Date of Paper

5-2016

Type of Paper

Clinical research paper

Degree Name

Master of Social Work (M.S.W.)

Department

Social Work

First Advisor

Laurel Bidwell

Department/School

Master of Social Work

Abstract

Children with selective mutism (SM) within the school setting bring forth a unique and challenging set of characteristics and issues for teachers and support staff. Children with selective mutism have an overwhelming fear of being seen or heard speaking, which presents as a challenge in assessing students for knowledge and content within the school setting (Perednik 2011.) There are many different causes for general mutism such as trauma, severe neglect, foster placement, etc. However for the purposes of this paper, selective mutism is the sole focus which effects young people. Selective mutism is categorized as an anxiety disorder and a variant of a social phobia (Black & Uhde, 1992). This qualitative study explored professional clinician’s ideas about interventions and strategies that are most effective in working with selectively mute children. Interventions within the school setting and how those interventions are informed and utilized amongst support staff and teachers to support children with selective mutism in overcoming their fear of speaking outside of the home is the main focus within this research. Using qualitative interviews, information was gathered about professionals’ perceptions of best practice interventions used with selectively mute children. This research contributes to enhanced knowledge and confidence among educators in addressing children’s unique needs with selective mutism through the use of behavioral and cognitive behavioral techniques, psychodynamic, family systems, multimodal, and psychopharmacological interventions that were suggested for work toward overcoming this disorder. The research proved that there is a vast amount of literature that already exists, however there is a lot of education that is still needed in order to be effective in teaching children with selective mutism. The research supports a need for professional development and psychoeducation for classroom teachers, special educators, speech clinicians, school social workers, and support staff.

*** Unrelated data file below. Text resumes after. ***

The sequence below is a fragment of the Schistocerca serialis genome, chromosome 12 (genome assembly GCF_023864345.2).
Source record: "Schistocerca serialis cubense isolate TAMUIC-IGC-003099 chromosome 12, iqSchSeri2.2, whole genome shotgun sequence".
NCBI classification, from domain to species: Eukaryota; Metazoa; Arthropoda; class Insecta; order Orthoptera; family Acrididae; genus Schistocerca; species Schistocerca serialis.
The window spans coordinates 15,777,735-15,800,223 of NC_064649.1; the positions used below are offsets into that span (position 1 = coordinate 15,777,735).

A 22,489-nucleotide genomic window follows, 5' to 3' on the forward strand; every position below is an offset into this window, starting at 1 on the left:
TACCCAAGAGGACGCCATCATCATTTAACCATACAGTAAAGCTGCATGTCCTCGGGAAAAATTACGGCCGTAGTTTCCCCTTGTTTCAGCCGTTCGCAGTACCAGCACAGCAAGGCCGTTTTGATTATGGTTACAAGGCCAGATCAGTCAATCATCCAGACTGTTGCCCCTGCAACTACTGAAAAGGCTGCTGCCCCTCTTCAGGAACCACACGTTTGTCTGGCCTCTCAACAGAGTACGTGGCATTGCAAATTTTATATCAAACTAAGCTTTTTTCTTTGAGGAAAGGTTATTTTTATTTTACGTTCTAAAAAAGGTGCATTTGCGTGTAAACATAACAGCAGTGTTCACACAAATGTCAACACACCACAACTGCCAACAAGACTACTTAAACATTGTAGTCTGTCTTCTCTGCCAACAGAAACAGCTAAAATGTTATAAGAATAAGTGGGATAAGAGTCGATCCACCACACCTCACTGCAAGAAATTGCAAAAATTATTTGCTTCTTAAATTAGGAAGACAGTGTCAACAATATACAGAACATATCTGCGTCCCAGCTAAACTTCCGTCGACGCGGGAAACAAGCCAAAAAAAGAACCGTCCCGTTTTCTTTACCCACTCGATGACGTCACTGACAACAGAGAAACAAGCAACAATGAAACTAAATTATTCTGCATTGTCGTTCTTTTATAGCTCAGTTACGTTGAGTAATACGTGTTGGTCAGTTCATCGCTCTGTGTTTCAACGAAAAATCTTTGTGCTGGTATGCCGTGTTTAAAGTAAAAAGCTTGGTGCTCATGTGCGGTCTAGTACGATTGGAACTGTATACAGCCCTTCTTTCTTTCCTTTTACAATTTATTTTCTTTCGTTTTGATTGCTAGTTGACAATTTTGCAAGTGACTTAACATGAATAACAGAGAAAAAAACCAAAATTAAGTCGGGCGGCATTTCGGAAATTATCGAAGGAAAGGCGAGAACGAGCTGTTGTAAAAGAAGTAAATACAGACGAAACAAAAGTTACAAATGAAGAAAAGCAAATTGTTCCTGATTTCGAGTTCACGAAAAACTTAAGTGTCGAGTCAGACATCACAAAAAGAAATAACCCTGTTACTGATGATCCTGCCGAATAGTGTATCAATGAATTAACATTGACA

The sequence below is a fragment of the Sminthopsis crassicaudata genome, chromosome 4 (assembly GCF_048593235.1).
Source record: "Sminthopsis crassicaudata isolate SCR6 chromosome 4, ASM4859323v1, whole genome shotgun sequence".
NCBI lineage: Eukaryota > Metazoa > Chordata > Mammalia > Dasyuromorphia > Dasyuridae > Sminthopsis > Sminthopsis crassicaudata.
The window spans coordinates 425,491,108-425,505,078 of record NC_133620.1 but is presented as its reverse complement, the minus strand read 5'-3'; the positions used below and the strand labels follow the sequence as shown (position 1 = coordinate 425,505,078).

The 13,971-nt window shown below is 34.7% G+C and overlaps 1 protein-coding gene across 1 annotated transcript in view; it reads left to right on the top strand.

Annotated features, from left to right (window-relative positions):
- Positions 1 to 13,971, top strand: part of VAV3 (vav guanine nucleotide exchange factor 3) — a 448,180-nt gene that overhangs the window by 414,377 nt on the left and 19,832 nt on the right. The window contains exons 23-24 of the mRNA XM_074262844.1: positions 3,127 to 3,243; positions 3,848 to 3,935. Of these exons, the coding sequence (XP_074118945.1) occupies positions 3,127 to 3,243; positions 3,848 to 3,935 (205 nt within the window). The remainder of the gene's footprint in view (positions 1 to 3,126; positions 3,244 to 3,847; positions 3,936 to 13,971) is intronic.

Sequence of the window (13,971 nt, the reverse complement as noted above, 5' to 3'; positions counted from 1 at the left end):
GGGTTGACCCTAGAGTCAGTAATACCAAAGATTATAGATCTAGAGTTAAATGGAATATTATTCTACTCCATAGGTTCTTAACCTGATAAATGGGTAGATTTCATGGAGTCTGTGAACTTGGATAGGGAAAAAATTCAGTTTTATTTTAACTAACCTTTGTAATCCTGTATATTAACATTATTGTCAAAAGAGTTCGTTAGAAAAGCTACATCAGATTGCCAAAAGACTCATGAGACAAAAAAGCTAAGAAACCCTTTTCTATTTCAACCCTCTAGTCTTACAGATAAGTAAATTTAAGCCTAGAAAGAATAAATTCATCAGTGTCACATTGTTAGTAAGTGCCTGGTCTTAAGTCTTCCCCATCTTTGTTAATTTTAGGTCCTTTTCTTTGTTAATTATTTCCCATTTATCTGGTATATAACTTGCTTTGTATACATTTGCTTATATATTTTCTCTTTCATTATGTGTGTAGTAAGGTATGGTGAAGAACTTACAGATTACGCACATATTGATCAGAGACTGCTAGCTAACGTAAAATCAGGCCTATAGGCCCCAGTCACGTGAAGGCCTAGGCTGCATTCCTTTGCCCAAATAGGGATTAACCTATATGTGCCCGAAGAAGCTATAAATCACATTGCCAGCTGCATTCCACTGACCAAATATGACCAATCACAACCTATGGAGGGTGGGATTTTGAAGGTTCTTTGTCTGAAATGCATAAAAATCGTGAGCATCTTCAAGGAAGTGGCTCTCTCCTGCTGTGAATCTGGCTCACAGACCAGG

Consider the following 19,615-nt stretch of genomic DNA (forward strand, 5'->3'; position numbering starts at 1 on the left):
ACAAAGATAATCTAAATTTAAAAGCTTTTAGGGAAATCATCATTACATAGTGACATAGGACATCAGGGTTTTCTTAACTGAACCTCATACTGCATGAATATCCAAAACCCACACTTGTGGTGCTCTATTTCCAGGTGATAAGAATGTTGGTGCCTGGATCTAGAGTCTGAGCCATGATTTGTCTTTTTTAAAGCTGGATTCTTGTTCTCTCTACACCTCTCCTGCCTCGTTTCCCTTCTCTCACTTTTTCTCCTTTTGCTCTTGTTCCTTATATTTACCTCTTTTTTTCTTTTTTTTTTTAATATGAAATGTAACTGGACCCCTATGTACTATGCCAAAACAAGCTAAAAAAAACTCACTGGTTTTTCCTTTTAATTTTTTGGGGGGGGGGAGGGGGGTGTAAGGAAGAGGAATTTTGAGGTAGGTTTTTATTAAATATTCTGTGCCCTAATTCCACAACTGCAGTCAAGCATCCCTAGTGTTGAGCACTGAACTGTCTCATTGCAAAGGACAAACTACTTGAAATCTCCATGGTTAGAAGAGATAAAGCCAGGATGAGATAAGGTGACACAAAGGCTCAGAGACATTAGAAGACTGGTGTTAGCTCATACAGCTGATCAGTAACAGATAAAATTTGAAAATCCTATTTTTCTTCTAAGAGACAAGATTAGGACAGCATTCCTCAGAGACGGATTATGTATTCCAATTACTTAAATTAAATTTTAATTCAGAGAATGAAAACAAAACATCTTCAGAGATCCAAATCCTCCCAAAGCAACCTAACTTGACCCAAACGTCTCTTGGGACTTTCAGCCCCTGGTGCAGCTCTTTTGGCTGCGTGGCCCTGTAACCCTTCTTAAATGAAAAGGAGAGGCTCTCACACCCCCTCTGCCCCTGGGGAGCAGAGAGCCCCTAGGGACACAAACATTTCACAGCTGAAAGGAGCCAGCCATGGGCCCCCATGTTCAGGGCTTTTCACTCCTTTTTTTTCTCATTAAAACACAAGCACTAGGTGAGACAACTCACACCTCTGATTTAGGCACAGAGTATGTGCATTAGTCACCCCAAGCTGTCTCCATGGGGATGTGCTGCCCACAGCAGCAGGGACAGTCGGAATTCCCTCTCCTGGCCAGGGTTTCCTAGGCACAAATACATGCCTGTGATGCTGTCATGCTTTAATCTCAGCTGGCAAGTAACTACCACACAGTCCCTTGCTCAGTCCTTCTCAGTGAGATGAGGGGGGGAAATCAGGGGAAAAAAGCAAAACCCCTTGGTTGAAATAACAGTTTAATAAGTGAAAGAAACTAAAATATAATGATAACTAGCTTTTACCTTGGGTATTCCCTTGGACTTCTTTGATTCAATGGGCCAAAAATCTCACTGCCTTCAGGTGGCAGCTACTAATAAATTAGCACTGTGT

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Social Work Commons

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